Review: Clothing Arts Cubed Travel Jacket

Clothing Arts, of Brooklyn, New York, has created what they believe is the solution to all your weatherproof and travel needs.  The Cubed Travel Jacket has been designed to be the Alfa and Omega of waterproof hard shells: to be at home on the trail as it is at the office, and to be honest, it certain looks like it.  I have been trying to up my travel game for some time, so I was excited to see a piece as refined at this one that utilized a good membrane.

I took this jacket out on day length adventures into woods and up into the mountains to give the eVent fabric a decent run for its money.  If this jacket would wet out—it would probably happen in the rainy forests of Washington.  I also used the jacket over the holidays as my travel piece, a role this jacket handles with ease, as Clothing Arts specifically designed this piece (and all of their products) for adventure travel.

Middle Fork Snoqualmie trail making sure the Cubed Travel Jacket’s DVstorm membrane feels good in the slop. It does. Photo: Monica Lauw
How does this improve my experience?
Frequent flyers and folks who find themselves transitioning from work to play regularly, this is a jacket that can and will keep up with you. If you’re in the market for a waterproof hard shell that you can proudly wear to the office and pull double duty on the weekends—this is it.  Not only is the styling city ready, but the fabric is more than able to handle the elements.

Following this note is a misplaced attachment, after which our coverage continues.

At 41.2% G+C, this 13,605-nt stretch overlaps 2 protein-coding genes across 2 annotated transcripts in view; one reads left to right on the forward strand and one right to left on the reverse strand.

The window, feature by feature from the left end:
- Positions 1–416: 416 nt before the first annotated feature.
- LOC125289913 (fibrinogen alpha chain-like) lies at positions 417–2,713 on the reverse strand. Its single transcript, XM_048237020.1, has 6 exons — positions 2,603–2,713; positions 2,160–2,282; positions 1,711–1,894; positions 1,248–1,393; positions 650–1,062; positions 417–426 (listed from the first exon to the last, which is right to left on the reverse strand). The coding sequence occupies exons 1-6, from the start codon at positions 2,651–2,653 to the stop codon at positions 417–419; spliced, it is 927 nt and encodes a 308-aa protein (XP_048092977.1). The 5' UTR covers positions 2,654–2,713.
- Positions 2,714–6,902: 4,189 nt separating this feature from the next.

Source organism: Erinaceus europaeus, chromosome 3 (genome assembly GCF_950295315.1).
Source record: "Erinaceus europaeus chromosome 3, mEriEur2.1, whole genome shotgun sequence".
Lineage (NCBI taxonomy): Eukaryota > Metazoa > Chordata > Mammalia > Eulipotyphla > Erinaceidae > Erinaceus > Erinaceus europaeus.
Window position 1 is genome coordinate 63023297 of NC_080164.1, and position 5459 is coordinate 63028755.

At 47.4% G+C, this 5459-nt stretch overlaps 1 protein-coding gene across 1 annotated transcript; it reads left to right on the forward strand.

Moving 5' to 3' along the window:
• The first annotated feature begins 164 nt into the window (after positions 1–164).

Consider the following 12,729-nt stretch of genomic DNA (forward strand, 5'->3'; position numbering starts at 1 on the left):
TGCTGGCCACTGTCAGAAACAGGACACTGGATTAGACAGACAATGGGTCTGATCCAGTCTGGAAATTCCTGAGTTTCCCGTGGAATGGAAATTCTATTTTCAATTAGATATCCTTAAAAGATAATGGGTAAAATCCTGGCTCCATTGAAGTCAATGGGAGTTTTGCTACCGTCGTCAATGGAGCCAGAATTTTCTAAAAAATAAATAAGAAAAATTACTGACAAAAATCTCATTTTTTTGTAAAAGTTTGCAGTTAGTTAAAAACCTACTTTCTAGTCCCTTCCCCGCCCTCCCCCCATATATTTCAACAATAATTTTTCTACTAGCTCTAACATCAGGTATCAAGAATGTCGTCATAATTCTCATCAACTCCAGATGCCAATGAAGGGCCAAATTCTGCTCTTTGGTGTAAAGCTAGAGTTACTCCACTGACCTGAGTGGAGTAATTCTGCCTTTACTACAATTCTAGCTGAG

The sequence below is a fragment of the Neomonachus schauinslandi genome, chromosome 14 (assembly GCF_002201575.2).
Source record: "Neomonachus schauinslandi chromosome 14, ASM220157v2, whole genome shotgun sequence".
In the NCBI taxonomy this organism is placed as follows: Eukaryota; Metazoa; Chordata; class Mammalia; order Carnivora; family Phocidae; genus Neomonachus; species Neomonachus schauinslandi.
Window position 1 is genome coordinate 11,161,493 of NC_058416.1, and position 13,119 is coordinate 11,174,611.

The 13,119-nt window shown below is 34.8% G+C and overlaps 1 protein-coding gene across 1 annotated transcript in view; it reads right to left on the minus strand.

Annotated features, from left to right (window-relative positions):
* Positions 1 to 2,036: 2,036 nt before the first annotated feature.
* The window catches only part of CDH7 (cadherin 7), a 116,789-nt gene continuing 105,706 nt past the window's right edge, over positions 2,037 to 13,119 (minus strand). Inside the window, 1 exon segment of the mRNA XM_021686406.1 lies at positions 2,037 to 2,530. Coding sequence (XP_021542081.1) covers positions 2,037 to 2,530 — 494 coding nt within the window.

The DWR on this jacket won’t quit.  Photo: Monica Lauw

What’s good?

Material: eVent DVstorm with Custom 90Dx120D canvas weave nylon face fabric, 20D tricot backer
Weight: Medium weighs ~27oz
Zippers: PU coated with custom YKK zipper pulls
Features:8 pockets, adjustable cuffs, hood, and hem
Sizing: I’m 6’1” 175 pounds and a medium is short in the sleeve and large through the torso.

The Face Fabric
When I first got the jacket, I zoned out briefly thumb stoking the fabric in my hands—whoops.  Adam Rapp, the mad scientist behind Clothing Arts, told us that they took nearly two years selecting the perfect fabric for this jacket.  It’s a custom ordered 90D x 120D canvas weave with a brushed finish that makes it softer and quieter than other waterproof breathable offerings.  It’s also durable because it’s a 90×120 weave.  I was pleasantly surprised after rolling around on a river bank in some adverse conditions trying to get my stove to ignite; it’s a good looking jacket, but you don’t need to baby it. It also uses a more eco-conscious short strain C6 DWR treatment.  C6 is still fluorocarbon based, but it’s by products breakdown faster in the environment and have less potential toxicity.

eVent DVstorm
The eVent DVstorm membrane is very good for this application. Typically, you’re seeing DVstorm membranes in way more traditionally technical pieces like in Rab’s Muztag jacket and in Montane’s Featherlite Shell (past season product).  The use of this membrane, for me at least, is everything.  When you pair such subtly good looks with a high performance waterproof/breathable membrane, you achieve a level of flexibility unmatched anywhere else on the market.  Pretty rad that this could actually be your only waterproof hardshell.

“My benchmarks were 20,000 MM/24HR waterproof & 20,000 G/M2/24HR breathable rating. This would be the sweet spot in my opinion between breathability and wet-out… Using eVent’s DVstorm membrane and our own Nylon canvas face fabric…we were able to achieve a three layer shell material that surpassed my expectations.” –Adam Rapp, Clothing Arts